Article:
Grand Slam, rule change, use of decisive tiebreaker in 10 points in the last set, Roland-Garros
All four Grand Slam tennis tournaments will now use a 10-point tiebreaker when matches reach 6-6 in the final set.
The Grand Slam board announced the move to the trial, effective immediately, on behalf of the Australian, French and US Opens and Wimbledon.
“The Grand Slam Board’s decision is based on a strong desire to create greater consistency in the rules of the game at Grand Slams, and thereby improve the experience for players and fans alike,” he said. declared.
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The Australian Open already uses the 10-point tiebreaker. The French Open, which begins May 22, was the only major not to use a deciding tiebreaker. Wimbledon had used a seven-point tiebreaker 12-12, and the US Open used a seven-point tiebreaker 6-6.
21-time Grand Slam champion Rafael Nadal said he doesn’t strongly feel one side or the other has changed.
“I think the biggest impact will be at Wimbledon. Sometimes it’s so hard to break, then the matches get really long,” Nadal said from California.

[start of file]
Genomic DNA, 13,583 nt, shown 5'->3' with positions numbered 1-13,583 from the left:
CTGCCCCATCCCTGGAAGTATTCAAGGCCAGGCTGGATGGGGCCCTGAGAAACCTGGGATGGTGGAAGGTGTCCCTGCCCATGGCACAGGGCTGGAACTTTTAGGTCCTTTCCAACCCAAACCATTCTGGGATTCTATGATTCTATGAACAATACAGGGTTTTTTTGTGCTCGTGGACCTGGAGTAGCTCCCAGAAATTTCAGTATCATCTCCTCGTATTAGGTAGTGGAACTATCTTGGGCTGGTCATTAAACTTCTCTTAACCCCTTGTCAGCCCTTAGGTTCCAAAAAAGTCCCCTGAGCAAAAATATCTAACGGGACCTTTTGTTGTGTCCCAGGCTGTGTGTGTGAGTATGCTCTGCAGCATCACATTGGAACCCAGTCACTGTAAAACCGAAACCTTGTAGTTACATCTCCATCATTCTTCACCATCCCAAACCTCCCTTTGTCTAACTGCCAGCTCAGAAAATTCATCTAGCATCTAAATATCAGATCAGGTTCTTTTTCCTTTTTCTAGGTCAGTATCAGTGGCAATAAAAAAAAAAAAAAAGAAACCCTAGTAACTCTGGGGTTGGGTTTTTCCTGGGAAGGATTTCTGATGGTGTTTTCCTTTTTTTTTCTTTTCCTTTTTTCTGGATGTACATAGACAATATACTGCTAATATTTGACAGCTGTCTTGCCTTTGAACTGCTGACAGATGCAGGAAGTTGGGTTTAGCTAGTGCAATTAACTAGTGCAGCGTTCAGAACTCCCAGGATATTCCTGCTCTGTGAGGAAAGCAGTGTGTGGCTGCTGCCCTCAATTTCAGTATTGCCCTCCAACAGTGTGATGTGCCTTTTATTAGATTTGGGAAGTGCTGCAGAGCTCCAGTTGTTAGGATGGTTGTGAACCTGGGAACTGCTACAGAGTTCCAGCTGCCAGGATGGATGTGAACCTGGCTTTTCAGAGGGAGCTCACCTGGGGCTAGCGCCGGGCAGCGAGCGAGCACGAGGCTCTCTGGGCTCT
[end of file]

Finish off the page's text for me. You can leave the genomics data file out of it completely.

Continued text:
“But I don’t think Roland Garros changes much. OK, yes, there may be a few more games, but I don’t think at Roland Garros you’re normally going to be 22-20. At Wimbledon it can happen . “
The Grand Slam Council has stated that if the score is 6 all in the final set, the winner will be the first player to reach 10 points with an advantage of two or more points.
Two-time Grand Slam champion and now French Open tournament director Amelie Mauresmo said the goal was consistency.
“That was really the priority,” she said.
“For the sake of consistency, for the understanding of the fans, the players, the media.”
Mauresmo added that this decision will help preserve “the players, the interest of the spectators and the viewers. We could no longer afford to operate differently”.
The plan has been approved by the Tennis Rules Committee governed by the International Tennis Federation and applies to all qualifying Grand Slam tournaments, men’s singles and doubles, women’s singles and doubles, wheelchair and junior events in simple.
“The Grand Slam Board plans to review the trial over the course of a full Grand Slam year, in consultation with the WTA, ATP and ITF, before seeking a permanent change to the rules,” he added.
Rule changes were called for after John Isner beat Nicolas Mahut 70-68 in the final set of their first round match at Wimbledon in 2010. The match lasted 11 hours, 5 minutes and spanned three days .
“It’s tradition and I’m going to miss seeing these crazy battles,” American Taylor Fritz said from California.
“But it’s probably good for the fans and good for the players if they want to advance in the tournament. If I end up in one of those in the future, I’ll be pretty happy they have that. rule now.”
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